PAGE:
The Best Leg Exercises for Beginners in Calisthenics – part II

leg exercises in calisthenics

Most men and women in calisthenics want to build bigger and stronger legs. Of course, that can be a bit difficult since your legs already carry your bodyweight every day. But it is definitely possible. At Calisthenics Worldwide we keep things realistic and simple. If you want massive bodybuilder’s legs, you need to go to the gym and put them under high loads during resistance training. But if you want strong athletic legs, calisthenics is more than enough to achieve your goals. This is our second article with 5 leg exercises to build stronger athletic legs with calisthenics.

Click here to check the first 5 leg exercises you can do in calisthenics. If you have read the first article in this series, feel free to skip right to the exercises. 

About Leg Exercises

Leg exercises mostly consist of compound exercises. And those are needed to build all-around strong legs. Your main focus should be your quadriceps (which is the biggest muscle of your body), glutes (big and small), hamstrings and calves. With a lot of our exercises you can put emphasis on a different part of your leg. Make sure to focus on your weakest spot first. Because if you don’t, your gains may be slow and you won’t improve as much as possible. 

Always make sure to use the full range of motion (ROM) for maximum progress. Additionally, improve on sets and reps (4 times 15 as a maximum) and exercise slowly. Once this becomes easy for you, you can add a weighted vest or resistance band. Also, try using the variations we provide for each exercise.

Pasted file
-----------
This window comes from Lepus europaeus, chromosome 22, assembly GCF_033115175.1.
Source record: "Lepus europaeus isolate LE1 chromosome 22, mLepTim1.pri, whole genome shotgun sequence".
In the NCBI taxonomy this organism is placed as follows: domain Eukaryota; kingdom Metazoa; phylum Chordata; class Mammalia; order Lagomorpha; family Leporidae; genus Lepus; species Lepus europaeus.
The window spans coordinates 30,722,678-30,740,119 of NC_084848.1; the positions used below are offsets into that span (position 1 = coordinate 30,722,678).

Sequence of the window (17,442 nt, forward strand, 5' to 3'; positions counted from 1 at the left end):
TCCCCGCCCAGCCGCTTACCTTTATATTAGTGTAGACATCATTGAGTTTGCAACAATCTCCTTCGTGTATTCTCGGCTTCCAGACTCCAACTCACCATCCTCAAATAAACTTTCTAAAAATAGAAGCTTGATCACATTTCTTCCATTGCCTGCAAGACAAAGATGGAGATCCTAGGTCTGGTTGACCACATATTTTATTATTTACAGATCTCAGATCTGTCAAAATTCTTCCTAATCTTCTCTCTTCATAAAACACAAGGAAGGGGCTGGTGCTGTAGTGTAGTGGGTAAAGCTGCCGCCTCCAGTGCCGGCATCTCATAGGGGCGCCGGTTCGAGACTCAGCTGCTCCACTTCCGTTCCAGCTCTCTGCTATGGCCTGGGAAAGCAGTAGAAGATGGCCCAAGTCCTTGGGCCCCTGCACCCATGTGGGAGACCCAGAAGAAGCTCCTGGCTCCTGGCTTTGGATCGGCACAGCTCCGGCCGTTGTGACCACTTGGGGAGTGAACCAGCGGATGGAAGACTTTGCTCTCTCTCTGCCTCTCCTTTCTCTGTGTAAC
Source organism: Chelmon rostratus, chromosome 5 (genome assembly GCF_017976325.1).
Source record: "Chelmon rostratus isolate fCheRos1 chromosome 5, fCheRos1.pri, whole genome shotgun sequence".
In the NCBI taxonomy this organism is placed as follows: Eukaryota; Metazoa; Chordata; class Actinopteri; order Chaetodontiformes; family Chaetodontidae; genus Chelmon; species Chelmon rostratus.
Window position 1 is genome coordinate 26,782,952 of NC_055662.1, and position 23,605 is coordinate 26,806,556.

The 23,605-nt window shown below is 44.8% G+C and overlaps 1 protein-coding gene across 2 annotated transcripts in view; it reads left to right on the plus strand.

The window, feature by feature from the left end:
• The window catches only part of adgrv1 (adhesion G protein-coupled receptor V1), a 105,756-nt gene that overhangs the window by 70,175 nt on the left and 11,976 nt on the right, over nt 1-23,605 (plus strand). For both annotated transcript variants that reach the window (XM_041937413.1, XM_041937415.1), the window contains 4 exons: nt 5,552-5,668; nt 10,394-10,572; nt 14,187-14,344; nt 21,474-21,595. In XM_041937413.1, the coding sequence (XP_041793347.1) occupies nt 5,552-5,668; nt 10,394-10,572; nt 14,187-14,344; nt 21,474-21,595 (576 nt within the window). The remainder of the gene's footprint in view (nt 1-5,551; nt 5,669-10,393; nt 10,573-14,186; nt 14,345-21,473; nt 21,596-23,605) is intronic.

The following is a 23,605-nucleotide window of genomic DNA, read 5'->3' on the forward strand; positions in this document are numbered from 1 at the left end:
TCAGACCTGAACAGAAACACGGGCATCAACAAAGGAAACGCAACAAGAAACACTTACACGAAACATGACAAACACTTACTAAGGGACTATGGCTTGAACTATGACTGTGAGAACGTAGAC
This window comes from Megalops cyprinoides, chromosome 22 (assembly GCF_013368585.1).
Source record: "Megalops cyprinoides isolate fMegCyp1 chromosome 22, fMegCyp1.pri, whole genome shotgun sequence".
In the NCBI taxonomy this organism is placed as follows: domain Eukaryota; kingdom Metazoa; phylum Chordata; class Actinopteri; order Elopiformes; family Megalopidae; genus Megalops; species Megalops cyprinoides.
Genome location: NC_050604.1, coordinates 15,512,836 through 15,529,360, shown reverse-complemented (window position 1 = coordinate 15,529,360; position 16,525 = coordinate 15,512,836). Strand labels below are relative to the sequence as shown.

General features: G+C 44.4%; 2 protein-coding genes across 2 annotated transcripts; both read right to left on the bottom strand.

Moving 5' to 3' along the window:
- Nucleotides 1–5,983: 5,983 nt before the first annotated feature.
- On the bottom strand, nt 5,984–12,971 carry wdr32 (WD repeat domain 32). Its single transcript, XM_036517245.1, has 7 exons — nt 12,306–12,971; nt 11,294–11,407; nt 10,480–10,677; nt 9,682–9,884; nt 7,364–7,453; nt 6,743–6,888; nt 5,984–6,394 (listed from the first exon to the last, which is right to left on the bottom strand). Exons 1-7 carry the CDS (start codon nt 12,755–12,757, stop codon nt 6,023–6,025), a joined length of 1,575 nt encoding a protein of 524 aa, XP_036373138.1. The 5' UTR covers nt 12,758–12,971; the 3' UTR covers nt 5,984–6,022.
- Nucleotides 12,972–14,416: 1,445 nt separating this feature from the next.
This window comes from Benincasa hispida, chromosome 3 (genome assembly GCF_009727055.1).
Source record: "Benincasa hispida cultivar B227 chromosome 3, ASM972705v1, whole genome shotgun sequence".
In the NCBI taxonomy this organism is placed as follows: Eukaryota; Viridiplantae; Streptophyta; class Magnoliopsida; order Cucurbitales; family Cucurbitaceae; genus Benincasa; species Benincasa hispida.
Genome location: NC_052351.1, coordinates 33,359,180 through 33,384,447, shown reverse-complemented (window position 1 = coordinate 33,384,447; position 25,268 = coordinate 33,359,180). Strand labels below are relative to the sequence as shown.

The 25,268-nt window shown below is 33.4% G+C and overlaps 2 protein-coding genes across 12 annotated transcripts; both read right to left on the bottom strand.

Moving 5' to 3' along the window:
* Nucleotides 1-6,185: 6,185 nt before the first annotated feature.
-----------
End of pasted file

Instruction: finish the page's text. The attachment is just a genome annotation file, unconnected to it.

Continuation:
Elevated Glute Bridge 

Starting Position 

Lay on the ground your feet on a chair, bench or similar elevation. Make sure to squeeze your butt cheeks together during the exercise. Put extra pressure on your heels, but keep your entire feet connected the chair. Contract your core. 

How to Perform the Exercise 

Push your legs and pelvis up as high as you can, but keep your back straight, not hollow. Push from your heels and squeeze your butt cheeks together. You should feel tension in these areas. Slowly go back down to starting position. 

How to Progress 

You can increase difficulty by putting yout feet close together. This makes your support surface smaller. If you have a resistance band you can put it over your knee and push it outwards. Another option is a one-leg elevated glute bridge. If you use a weighted vest make sure it is in front of your body. 

Variations 

– Activate your glutes more in the movement by not pushing from your heels (beginner)

– Focus more on balance and core with the one-leg elevated glute bridge (advanced) 

Bulgarian Squat 

Starting Position 

Put one foot on a bench with toes facing downward, and make a step forward with the other foot. Keep your upper body straight and contract your abs. It is like a lunge position but with one foot on a bench. 

How to Perform the Exercise 

Put most of your weight onto the leg that’s in front of you. Slowly bend it to 90 degrees while your knee keeps aligned with your foot, not passing it or going inward. To increase ROM, your upper body remains straight but moves a bit backwards. As you come up, push only with your front leg until it is fully stretched.